A note on Mildew:
Drying out your shelter is the best thing to do in order to avoid mildew. Mildew is a curse caused by wetness that is very difficult to get rid of once it gets into the material, so, just like your sleeping bags, you must allow the tent or swag to hang out after each trip. But if they do mildew (and sometimes this is unavoidable), here's what you can try:
Wash it gently with warm water, but don't use detergent or harsh chemicals as this can ruin the waterproofing of the swag or tent. Alternatively, you could use a baking soda and water solution, or mix a cup of salt and a cup of concentrated lemon juice in a gallon of hot water. You can use this to do spot treatment for apparent mildew stains; it also controls odors caused by spoiled food if there had been any inside the interior.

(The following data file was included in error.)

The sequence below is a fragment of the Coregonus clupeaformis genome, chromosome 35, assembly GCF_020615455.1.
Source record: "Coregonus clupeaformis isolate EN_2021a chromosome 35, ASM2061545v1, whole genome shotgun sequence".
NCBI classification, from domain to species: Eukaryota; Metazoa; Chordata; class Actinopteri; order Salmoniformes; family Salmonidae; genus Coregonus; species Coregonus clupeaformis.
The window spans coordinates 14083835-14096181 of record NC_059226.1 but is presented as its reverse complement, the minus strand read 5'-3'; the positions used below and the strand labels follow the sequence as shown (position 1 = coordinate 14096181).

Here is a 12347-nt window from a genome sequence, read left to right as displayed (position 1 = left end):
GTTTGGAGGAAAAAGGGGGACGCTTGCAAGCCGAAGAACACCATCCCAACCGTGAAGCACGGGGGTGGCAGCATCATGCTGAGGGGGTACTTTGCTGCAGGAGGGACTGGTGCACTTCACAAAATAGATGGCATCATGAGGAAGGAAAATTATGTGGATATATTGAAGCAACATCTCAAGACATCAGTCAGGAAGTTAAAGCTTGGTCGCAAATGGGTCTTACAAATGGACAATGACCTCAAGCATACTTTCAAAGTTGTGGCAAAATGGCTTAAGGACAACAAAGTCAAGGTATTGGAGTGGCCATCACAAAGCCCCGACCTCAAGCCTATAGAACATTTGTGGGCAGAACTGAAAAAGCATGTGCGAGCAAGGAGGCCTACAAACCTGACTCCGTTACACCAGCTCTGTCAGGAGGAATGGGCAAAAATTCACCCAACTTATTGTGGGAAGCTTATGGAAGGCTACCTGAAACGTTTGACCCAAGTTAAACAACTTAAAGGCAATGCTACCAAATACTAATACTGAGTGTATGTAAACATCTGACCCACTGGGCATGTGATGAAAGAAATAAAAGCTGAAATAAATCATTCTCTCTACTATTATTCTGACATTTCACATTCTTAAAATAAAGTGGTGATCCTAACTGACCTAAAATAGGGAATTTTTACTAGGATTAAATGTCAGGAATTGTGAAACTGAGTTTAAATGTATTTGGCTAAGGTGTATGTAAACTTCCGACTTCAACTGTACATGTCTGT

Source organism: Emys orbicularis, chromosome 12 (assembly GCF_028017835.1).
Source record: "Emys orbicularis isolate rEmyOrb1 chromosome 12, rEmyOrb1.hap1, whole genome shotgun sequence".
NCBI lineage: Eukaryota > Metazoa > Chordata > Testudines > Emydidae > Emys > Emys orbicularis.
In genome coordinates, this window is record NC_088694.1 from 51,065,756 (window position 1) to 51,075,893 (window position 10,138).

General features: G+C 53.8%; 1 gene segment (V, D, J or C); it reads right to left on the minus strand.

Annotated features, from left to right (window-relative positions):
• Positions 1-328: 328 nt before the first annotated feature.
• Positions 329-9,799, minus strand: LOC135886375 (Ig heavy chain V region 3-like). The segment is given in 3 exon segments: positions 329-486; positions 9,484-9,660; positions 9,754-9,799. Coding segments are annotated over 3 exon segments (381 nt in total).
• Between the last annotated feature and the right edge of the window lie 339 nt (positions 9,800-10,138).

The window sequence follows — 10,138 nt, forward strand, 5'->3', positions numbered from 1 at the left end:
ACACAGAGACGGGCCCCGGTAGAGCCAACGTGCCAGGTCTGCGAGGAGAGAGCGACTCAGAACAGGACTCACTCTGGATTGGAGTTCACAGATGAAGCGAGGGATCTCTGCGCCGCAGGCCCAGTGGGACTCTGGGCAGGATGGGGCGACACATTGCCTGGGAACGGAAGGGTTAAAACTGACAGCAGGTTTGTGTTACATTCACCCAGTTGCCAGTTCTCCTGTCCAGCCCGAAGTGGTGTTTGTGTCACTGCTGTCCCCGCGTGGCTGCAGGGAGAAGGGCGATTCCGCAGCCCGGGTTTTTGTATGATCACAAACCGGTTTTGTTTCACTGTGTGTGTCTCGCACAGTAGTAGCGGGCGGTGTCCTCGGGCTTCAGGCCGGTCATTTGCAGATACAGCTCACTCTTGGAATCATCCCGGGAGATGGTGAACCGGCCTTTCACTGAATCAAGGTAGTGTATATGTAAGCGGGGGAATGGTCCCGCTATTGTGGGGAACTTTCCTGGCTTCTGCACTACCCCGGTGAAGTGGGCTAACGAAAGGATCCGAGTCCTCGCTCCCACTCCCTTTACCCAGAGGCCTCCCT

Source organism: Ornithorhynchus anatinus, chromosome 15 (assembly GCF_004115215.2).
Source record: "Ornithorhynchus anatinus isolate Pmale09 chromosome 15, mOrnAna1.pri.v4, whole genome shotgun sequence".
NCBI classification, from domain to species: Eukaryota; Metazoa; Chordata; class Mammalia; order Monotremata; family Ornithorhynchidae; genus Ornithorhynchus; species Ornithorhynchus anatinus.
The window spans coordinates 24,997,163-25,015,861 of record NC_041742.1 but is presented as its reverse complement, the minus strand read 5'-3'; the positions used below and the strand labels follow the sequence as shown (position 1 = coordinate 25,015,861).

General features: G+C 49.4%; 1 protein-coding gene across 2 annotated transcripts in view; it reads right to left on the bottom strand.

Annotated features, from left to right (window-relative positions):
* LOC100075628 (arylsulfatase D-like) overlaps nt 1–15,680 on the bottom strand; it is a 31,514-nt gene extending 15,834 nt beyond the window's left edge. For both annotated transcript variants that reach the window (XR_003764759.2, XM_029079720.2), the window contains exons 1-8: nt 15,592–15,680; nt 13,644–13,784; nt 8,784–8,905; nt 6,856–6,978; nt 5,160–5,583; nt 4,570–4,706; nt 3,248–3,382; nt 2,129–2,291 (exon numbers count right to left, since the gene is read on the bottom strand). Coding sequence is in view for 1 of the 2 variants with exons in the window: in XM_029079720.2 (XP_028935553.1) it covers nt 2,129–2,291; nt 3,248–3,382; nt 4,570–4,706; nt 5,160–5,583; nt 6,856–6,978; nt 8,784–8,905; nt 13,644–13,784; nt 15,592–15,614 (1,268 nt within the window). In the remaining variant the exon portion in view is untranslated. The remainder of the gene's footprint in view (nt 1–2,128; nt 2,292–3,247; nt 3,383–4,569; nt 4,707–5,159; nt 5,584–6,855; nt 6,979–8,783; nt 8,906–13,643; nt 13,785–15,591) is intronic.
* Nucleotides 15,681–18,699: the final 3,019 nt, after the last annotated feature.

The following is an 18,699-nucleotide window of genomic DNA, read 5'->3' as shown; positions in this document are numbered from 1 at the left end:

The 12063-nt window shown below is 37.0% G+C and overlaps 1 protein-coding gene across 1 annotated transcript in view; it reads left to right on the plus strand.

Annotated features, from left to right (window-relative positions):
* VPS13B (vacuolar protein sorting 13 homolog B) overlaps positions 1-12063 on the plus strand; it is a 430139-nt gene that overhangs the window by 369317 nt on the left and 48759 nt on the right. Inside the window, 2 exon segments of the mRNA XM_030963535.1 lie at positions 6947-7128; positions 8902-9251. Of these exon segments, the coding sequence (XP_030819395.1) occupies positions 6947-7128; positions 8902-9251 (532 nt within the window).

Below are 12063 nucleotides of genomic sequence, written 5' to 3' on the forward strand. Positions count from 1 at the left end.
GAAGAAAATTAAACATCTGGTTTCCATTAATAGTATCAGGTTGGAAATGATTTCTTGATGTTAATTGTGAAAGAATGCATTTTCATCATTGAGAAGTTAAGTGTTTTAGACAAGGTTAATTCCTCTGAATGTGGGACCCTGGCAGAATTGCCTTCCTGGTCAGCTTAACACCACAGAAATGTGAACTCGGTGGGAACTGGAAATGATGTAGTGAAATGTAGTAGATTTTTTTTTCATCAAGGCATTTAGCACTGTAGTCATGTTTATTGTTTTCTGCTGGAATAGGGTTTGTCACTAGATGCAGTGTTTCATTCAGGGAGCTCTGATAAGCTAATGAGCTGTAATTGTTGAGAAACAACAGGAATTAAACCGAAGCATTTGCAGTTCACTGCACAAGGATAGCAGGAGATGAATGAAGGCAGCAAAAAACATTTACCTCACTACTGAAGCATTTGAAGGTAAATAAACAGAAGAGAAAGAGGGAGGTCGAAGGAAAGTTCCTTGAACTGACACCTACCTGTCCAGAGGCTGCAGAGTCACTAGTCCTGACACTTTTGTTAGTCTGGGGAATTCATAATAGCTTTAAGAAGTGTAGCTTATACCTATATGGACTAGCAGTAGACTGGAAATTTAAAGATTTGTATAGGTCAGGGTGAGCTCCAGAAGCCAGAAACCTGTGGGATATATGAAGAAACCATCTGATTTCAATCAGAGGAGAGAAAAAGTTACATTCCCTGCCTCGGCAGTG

There are also some specially-designed, shelter fabric-friendly products and cleaners that you can use. Mix with water in a bathtub and then dip the tent or swag in to remove the mildew (ask your local camping stores for a recommended mildew remover).
For serious cases, we recommend contacting the manufacturer, including, if there's still a mildew smell after you've washed your shelter. It would be a good thing to get some fine advice on how to deal with this problem.
Rule 11: Secure Your Tent--Stake Them Down!
Although freestanding tents and some swags don't require you to stake them down, the weather will. So, secure your shelter anyway. Remember that it's possible for a strong wind to move a tent - even with campers still in it! No kidding!
Now, if you're setting up on a windy day, you can actually use your pack and gear to help hold your shelter down while you pitch. Just put them inside. Also, while you stake down, make sure to allow the proper amount of tension in your lines - the tension should allow your gear to flex in the wind, but not so much that the material sags or flaps and beats itself, causing damage.
Some further advice: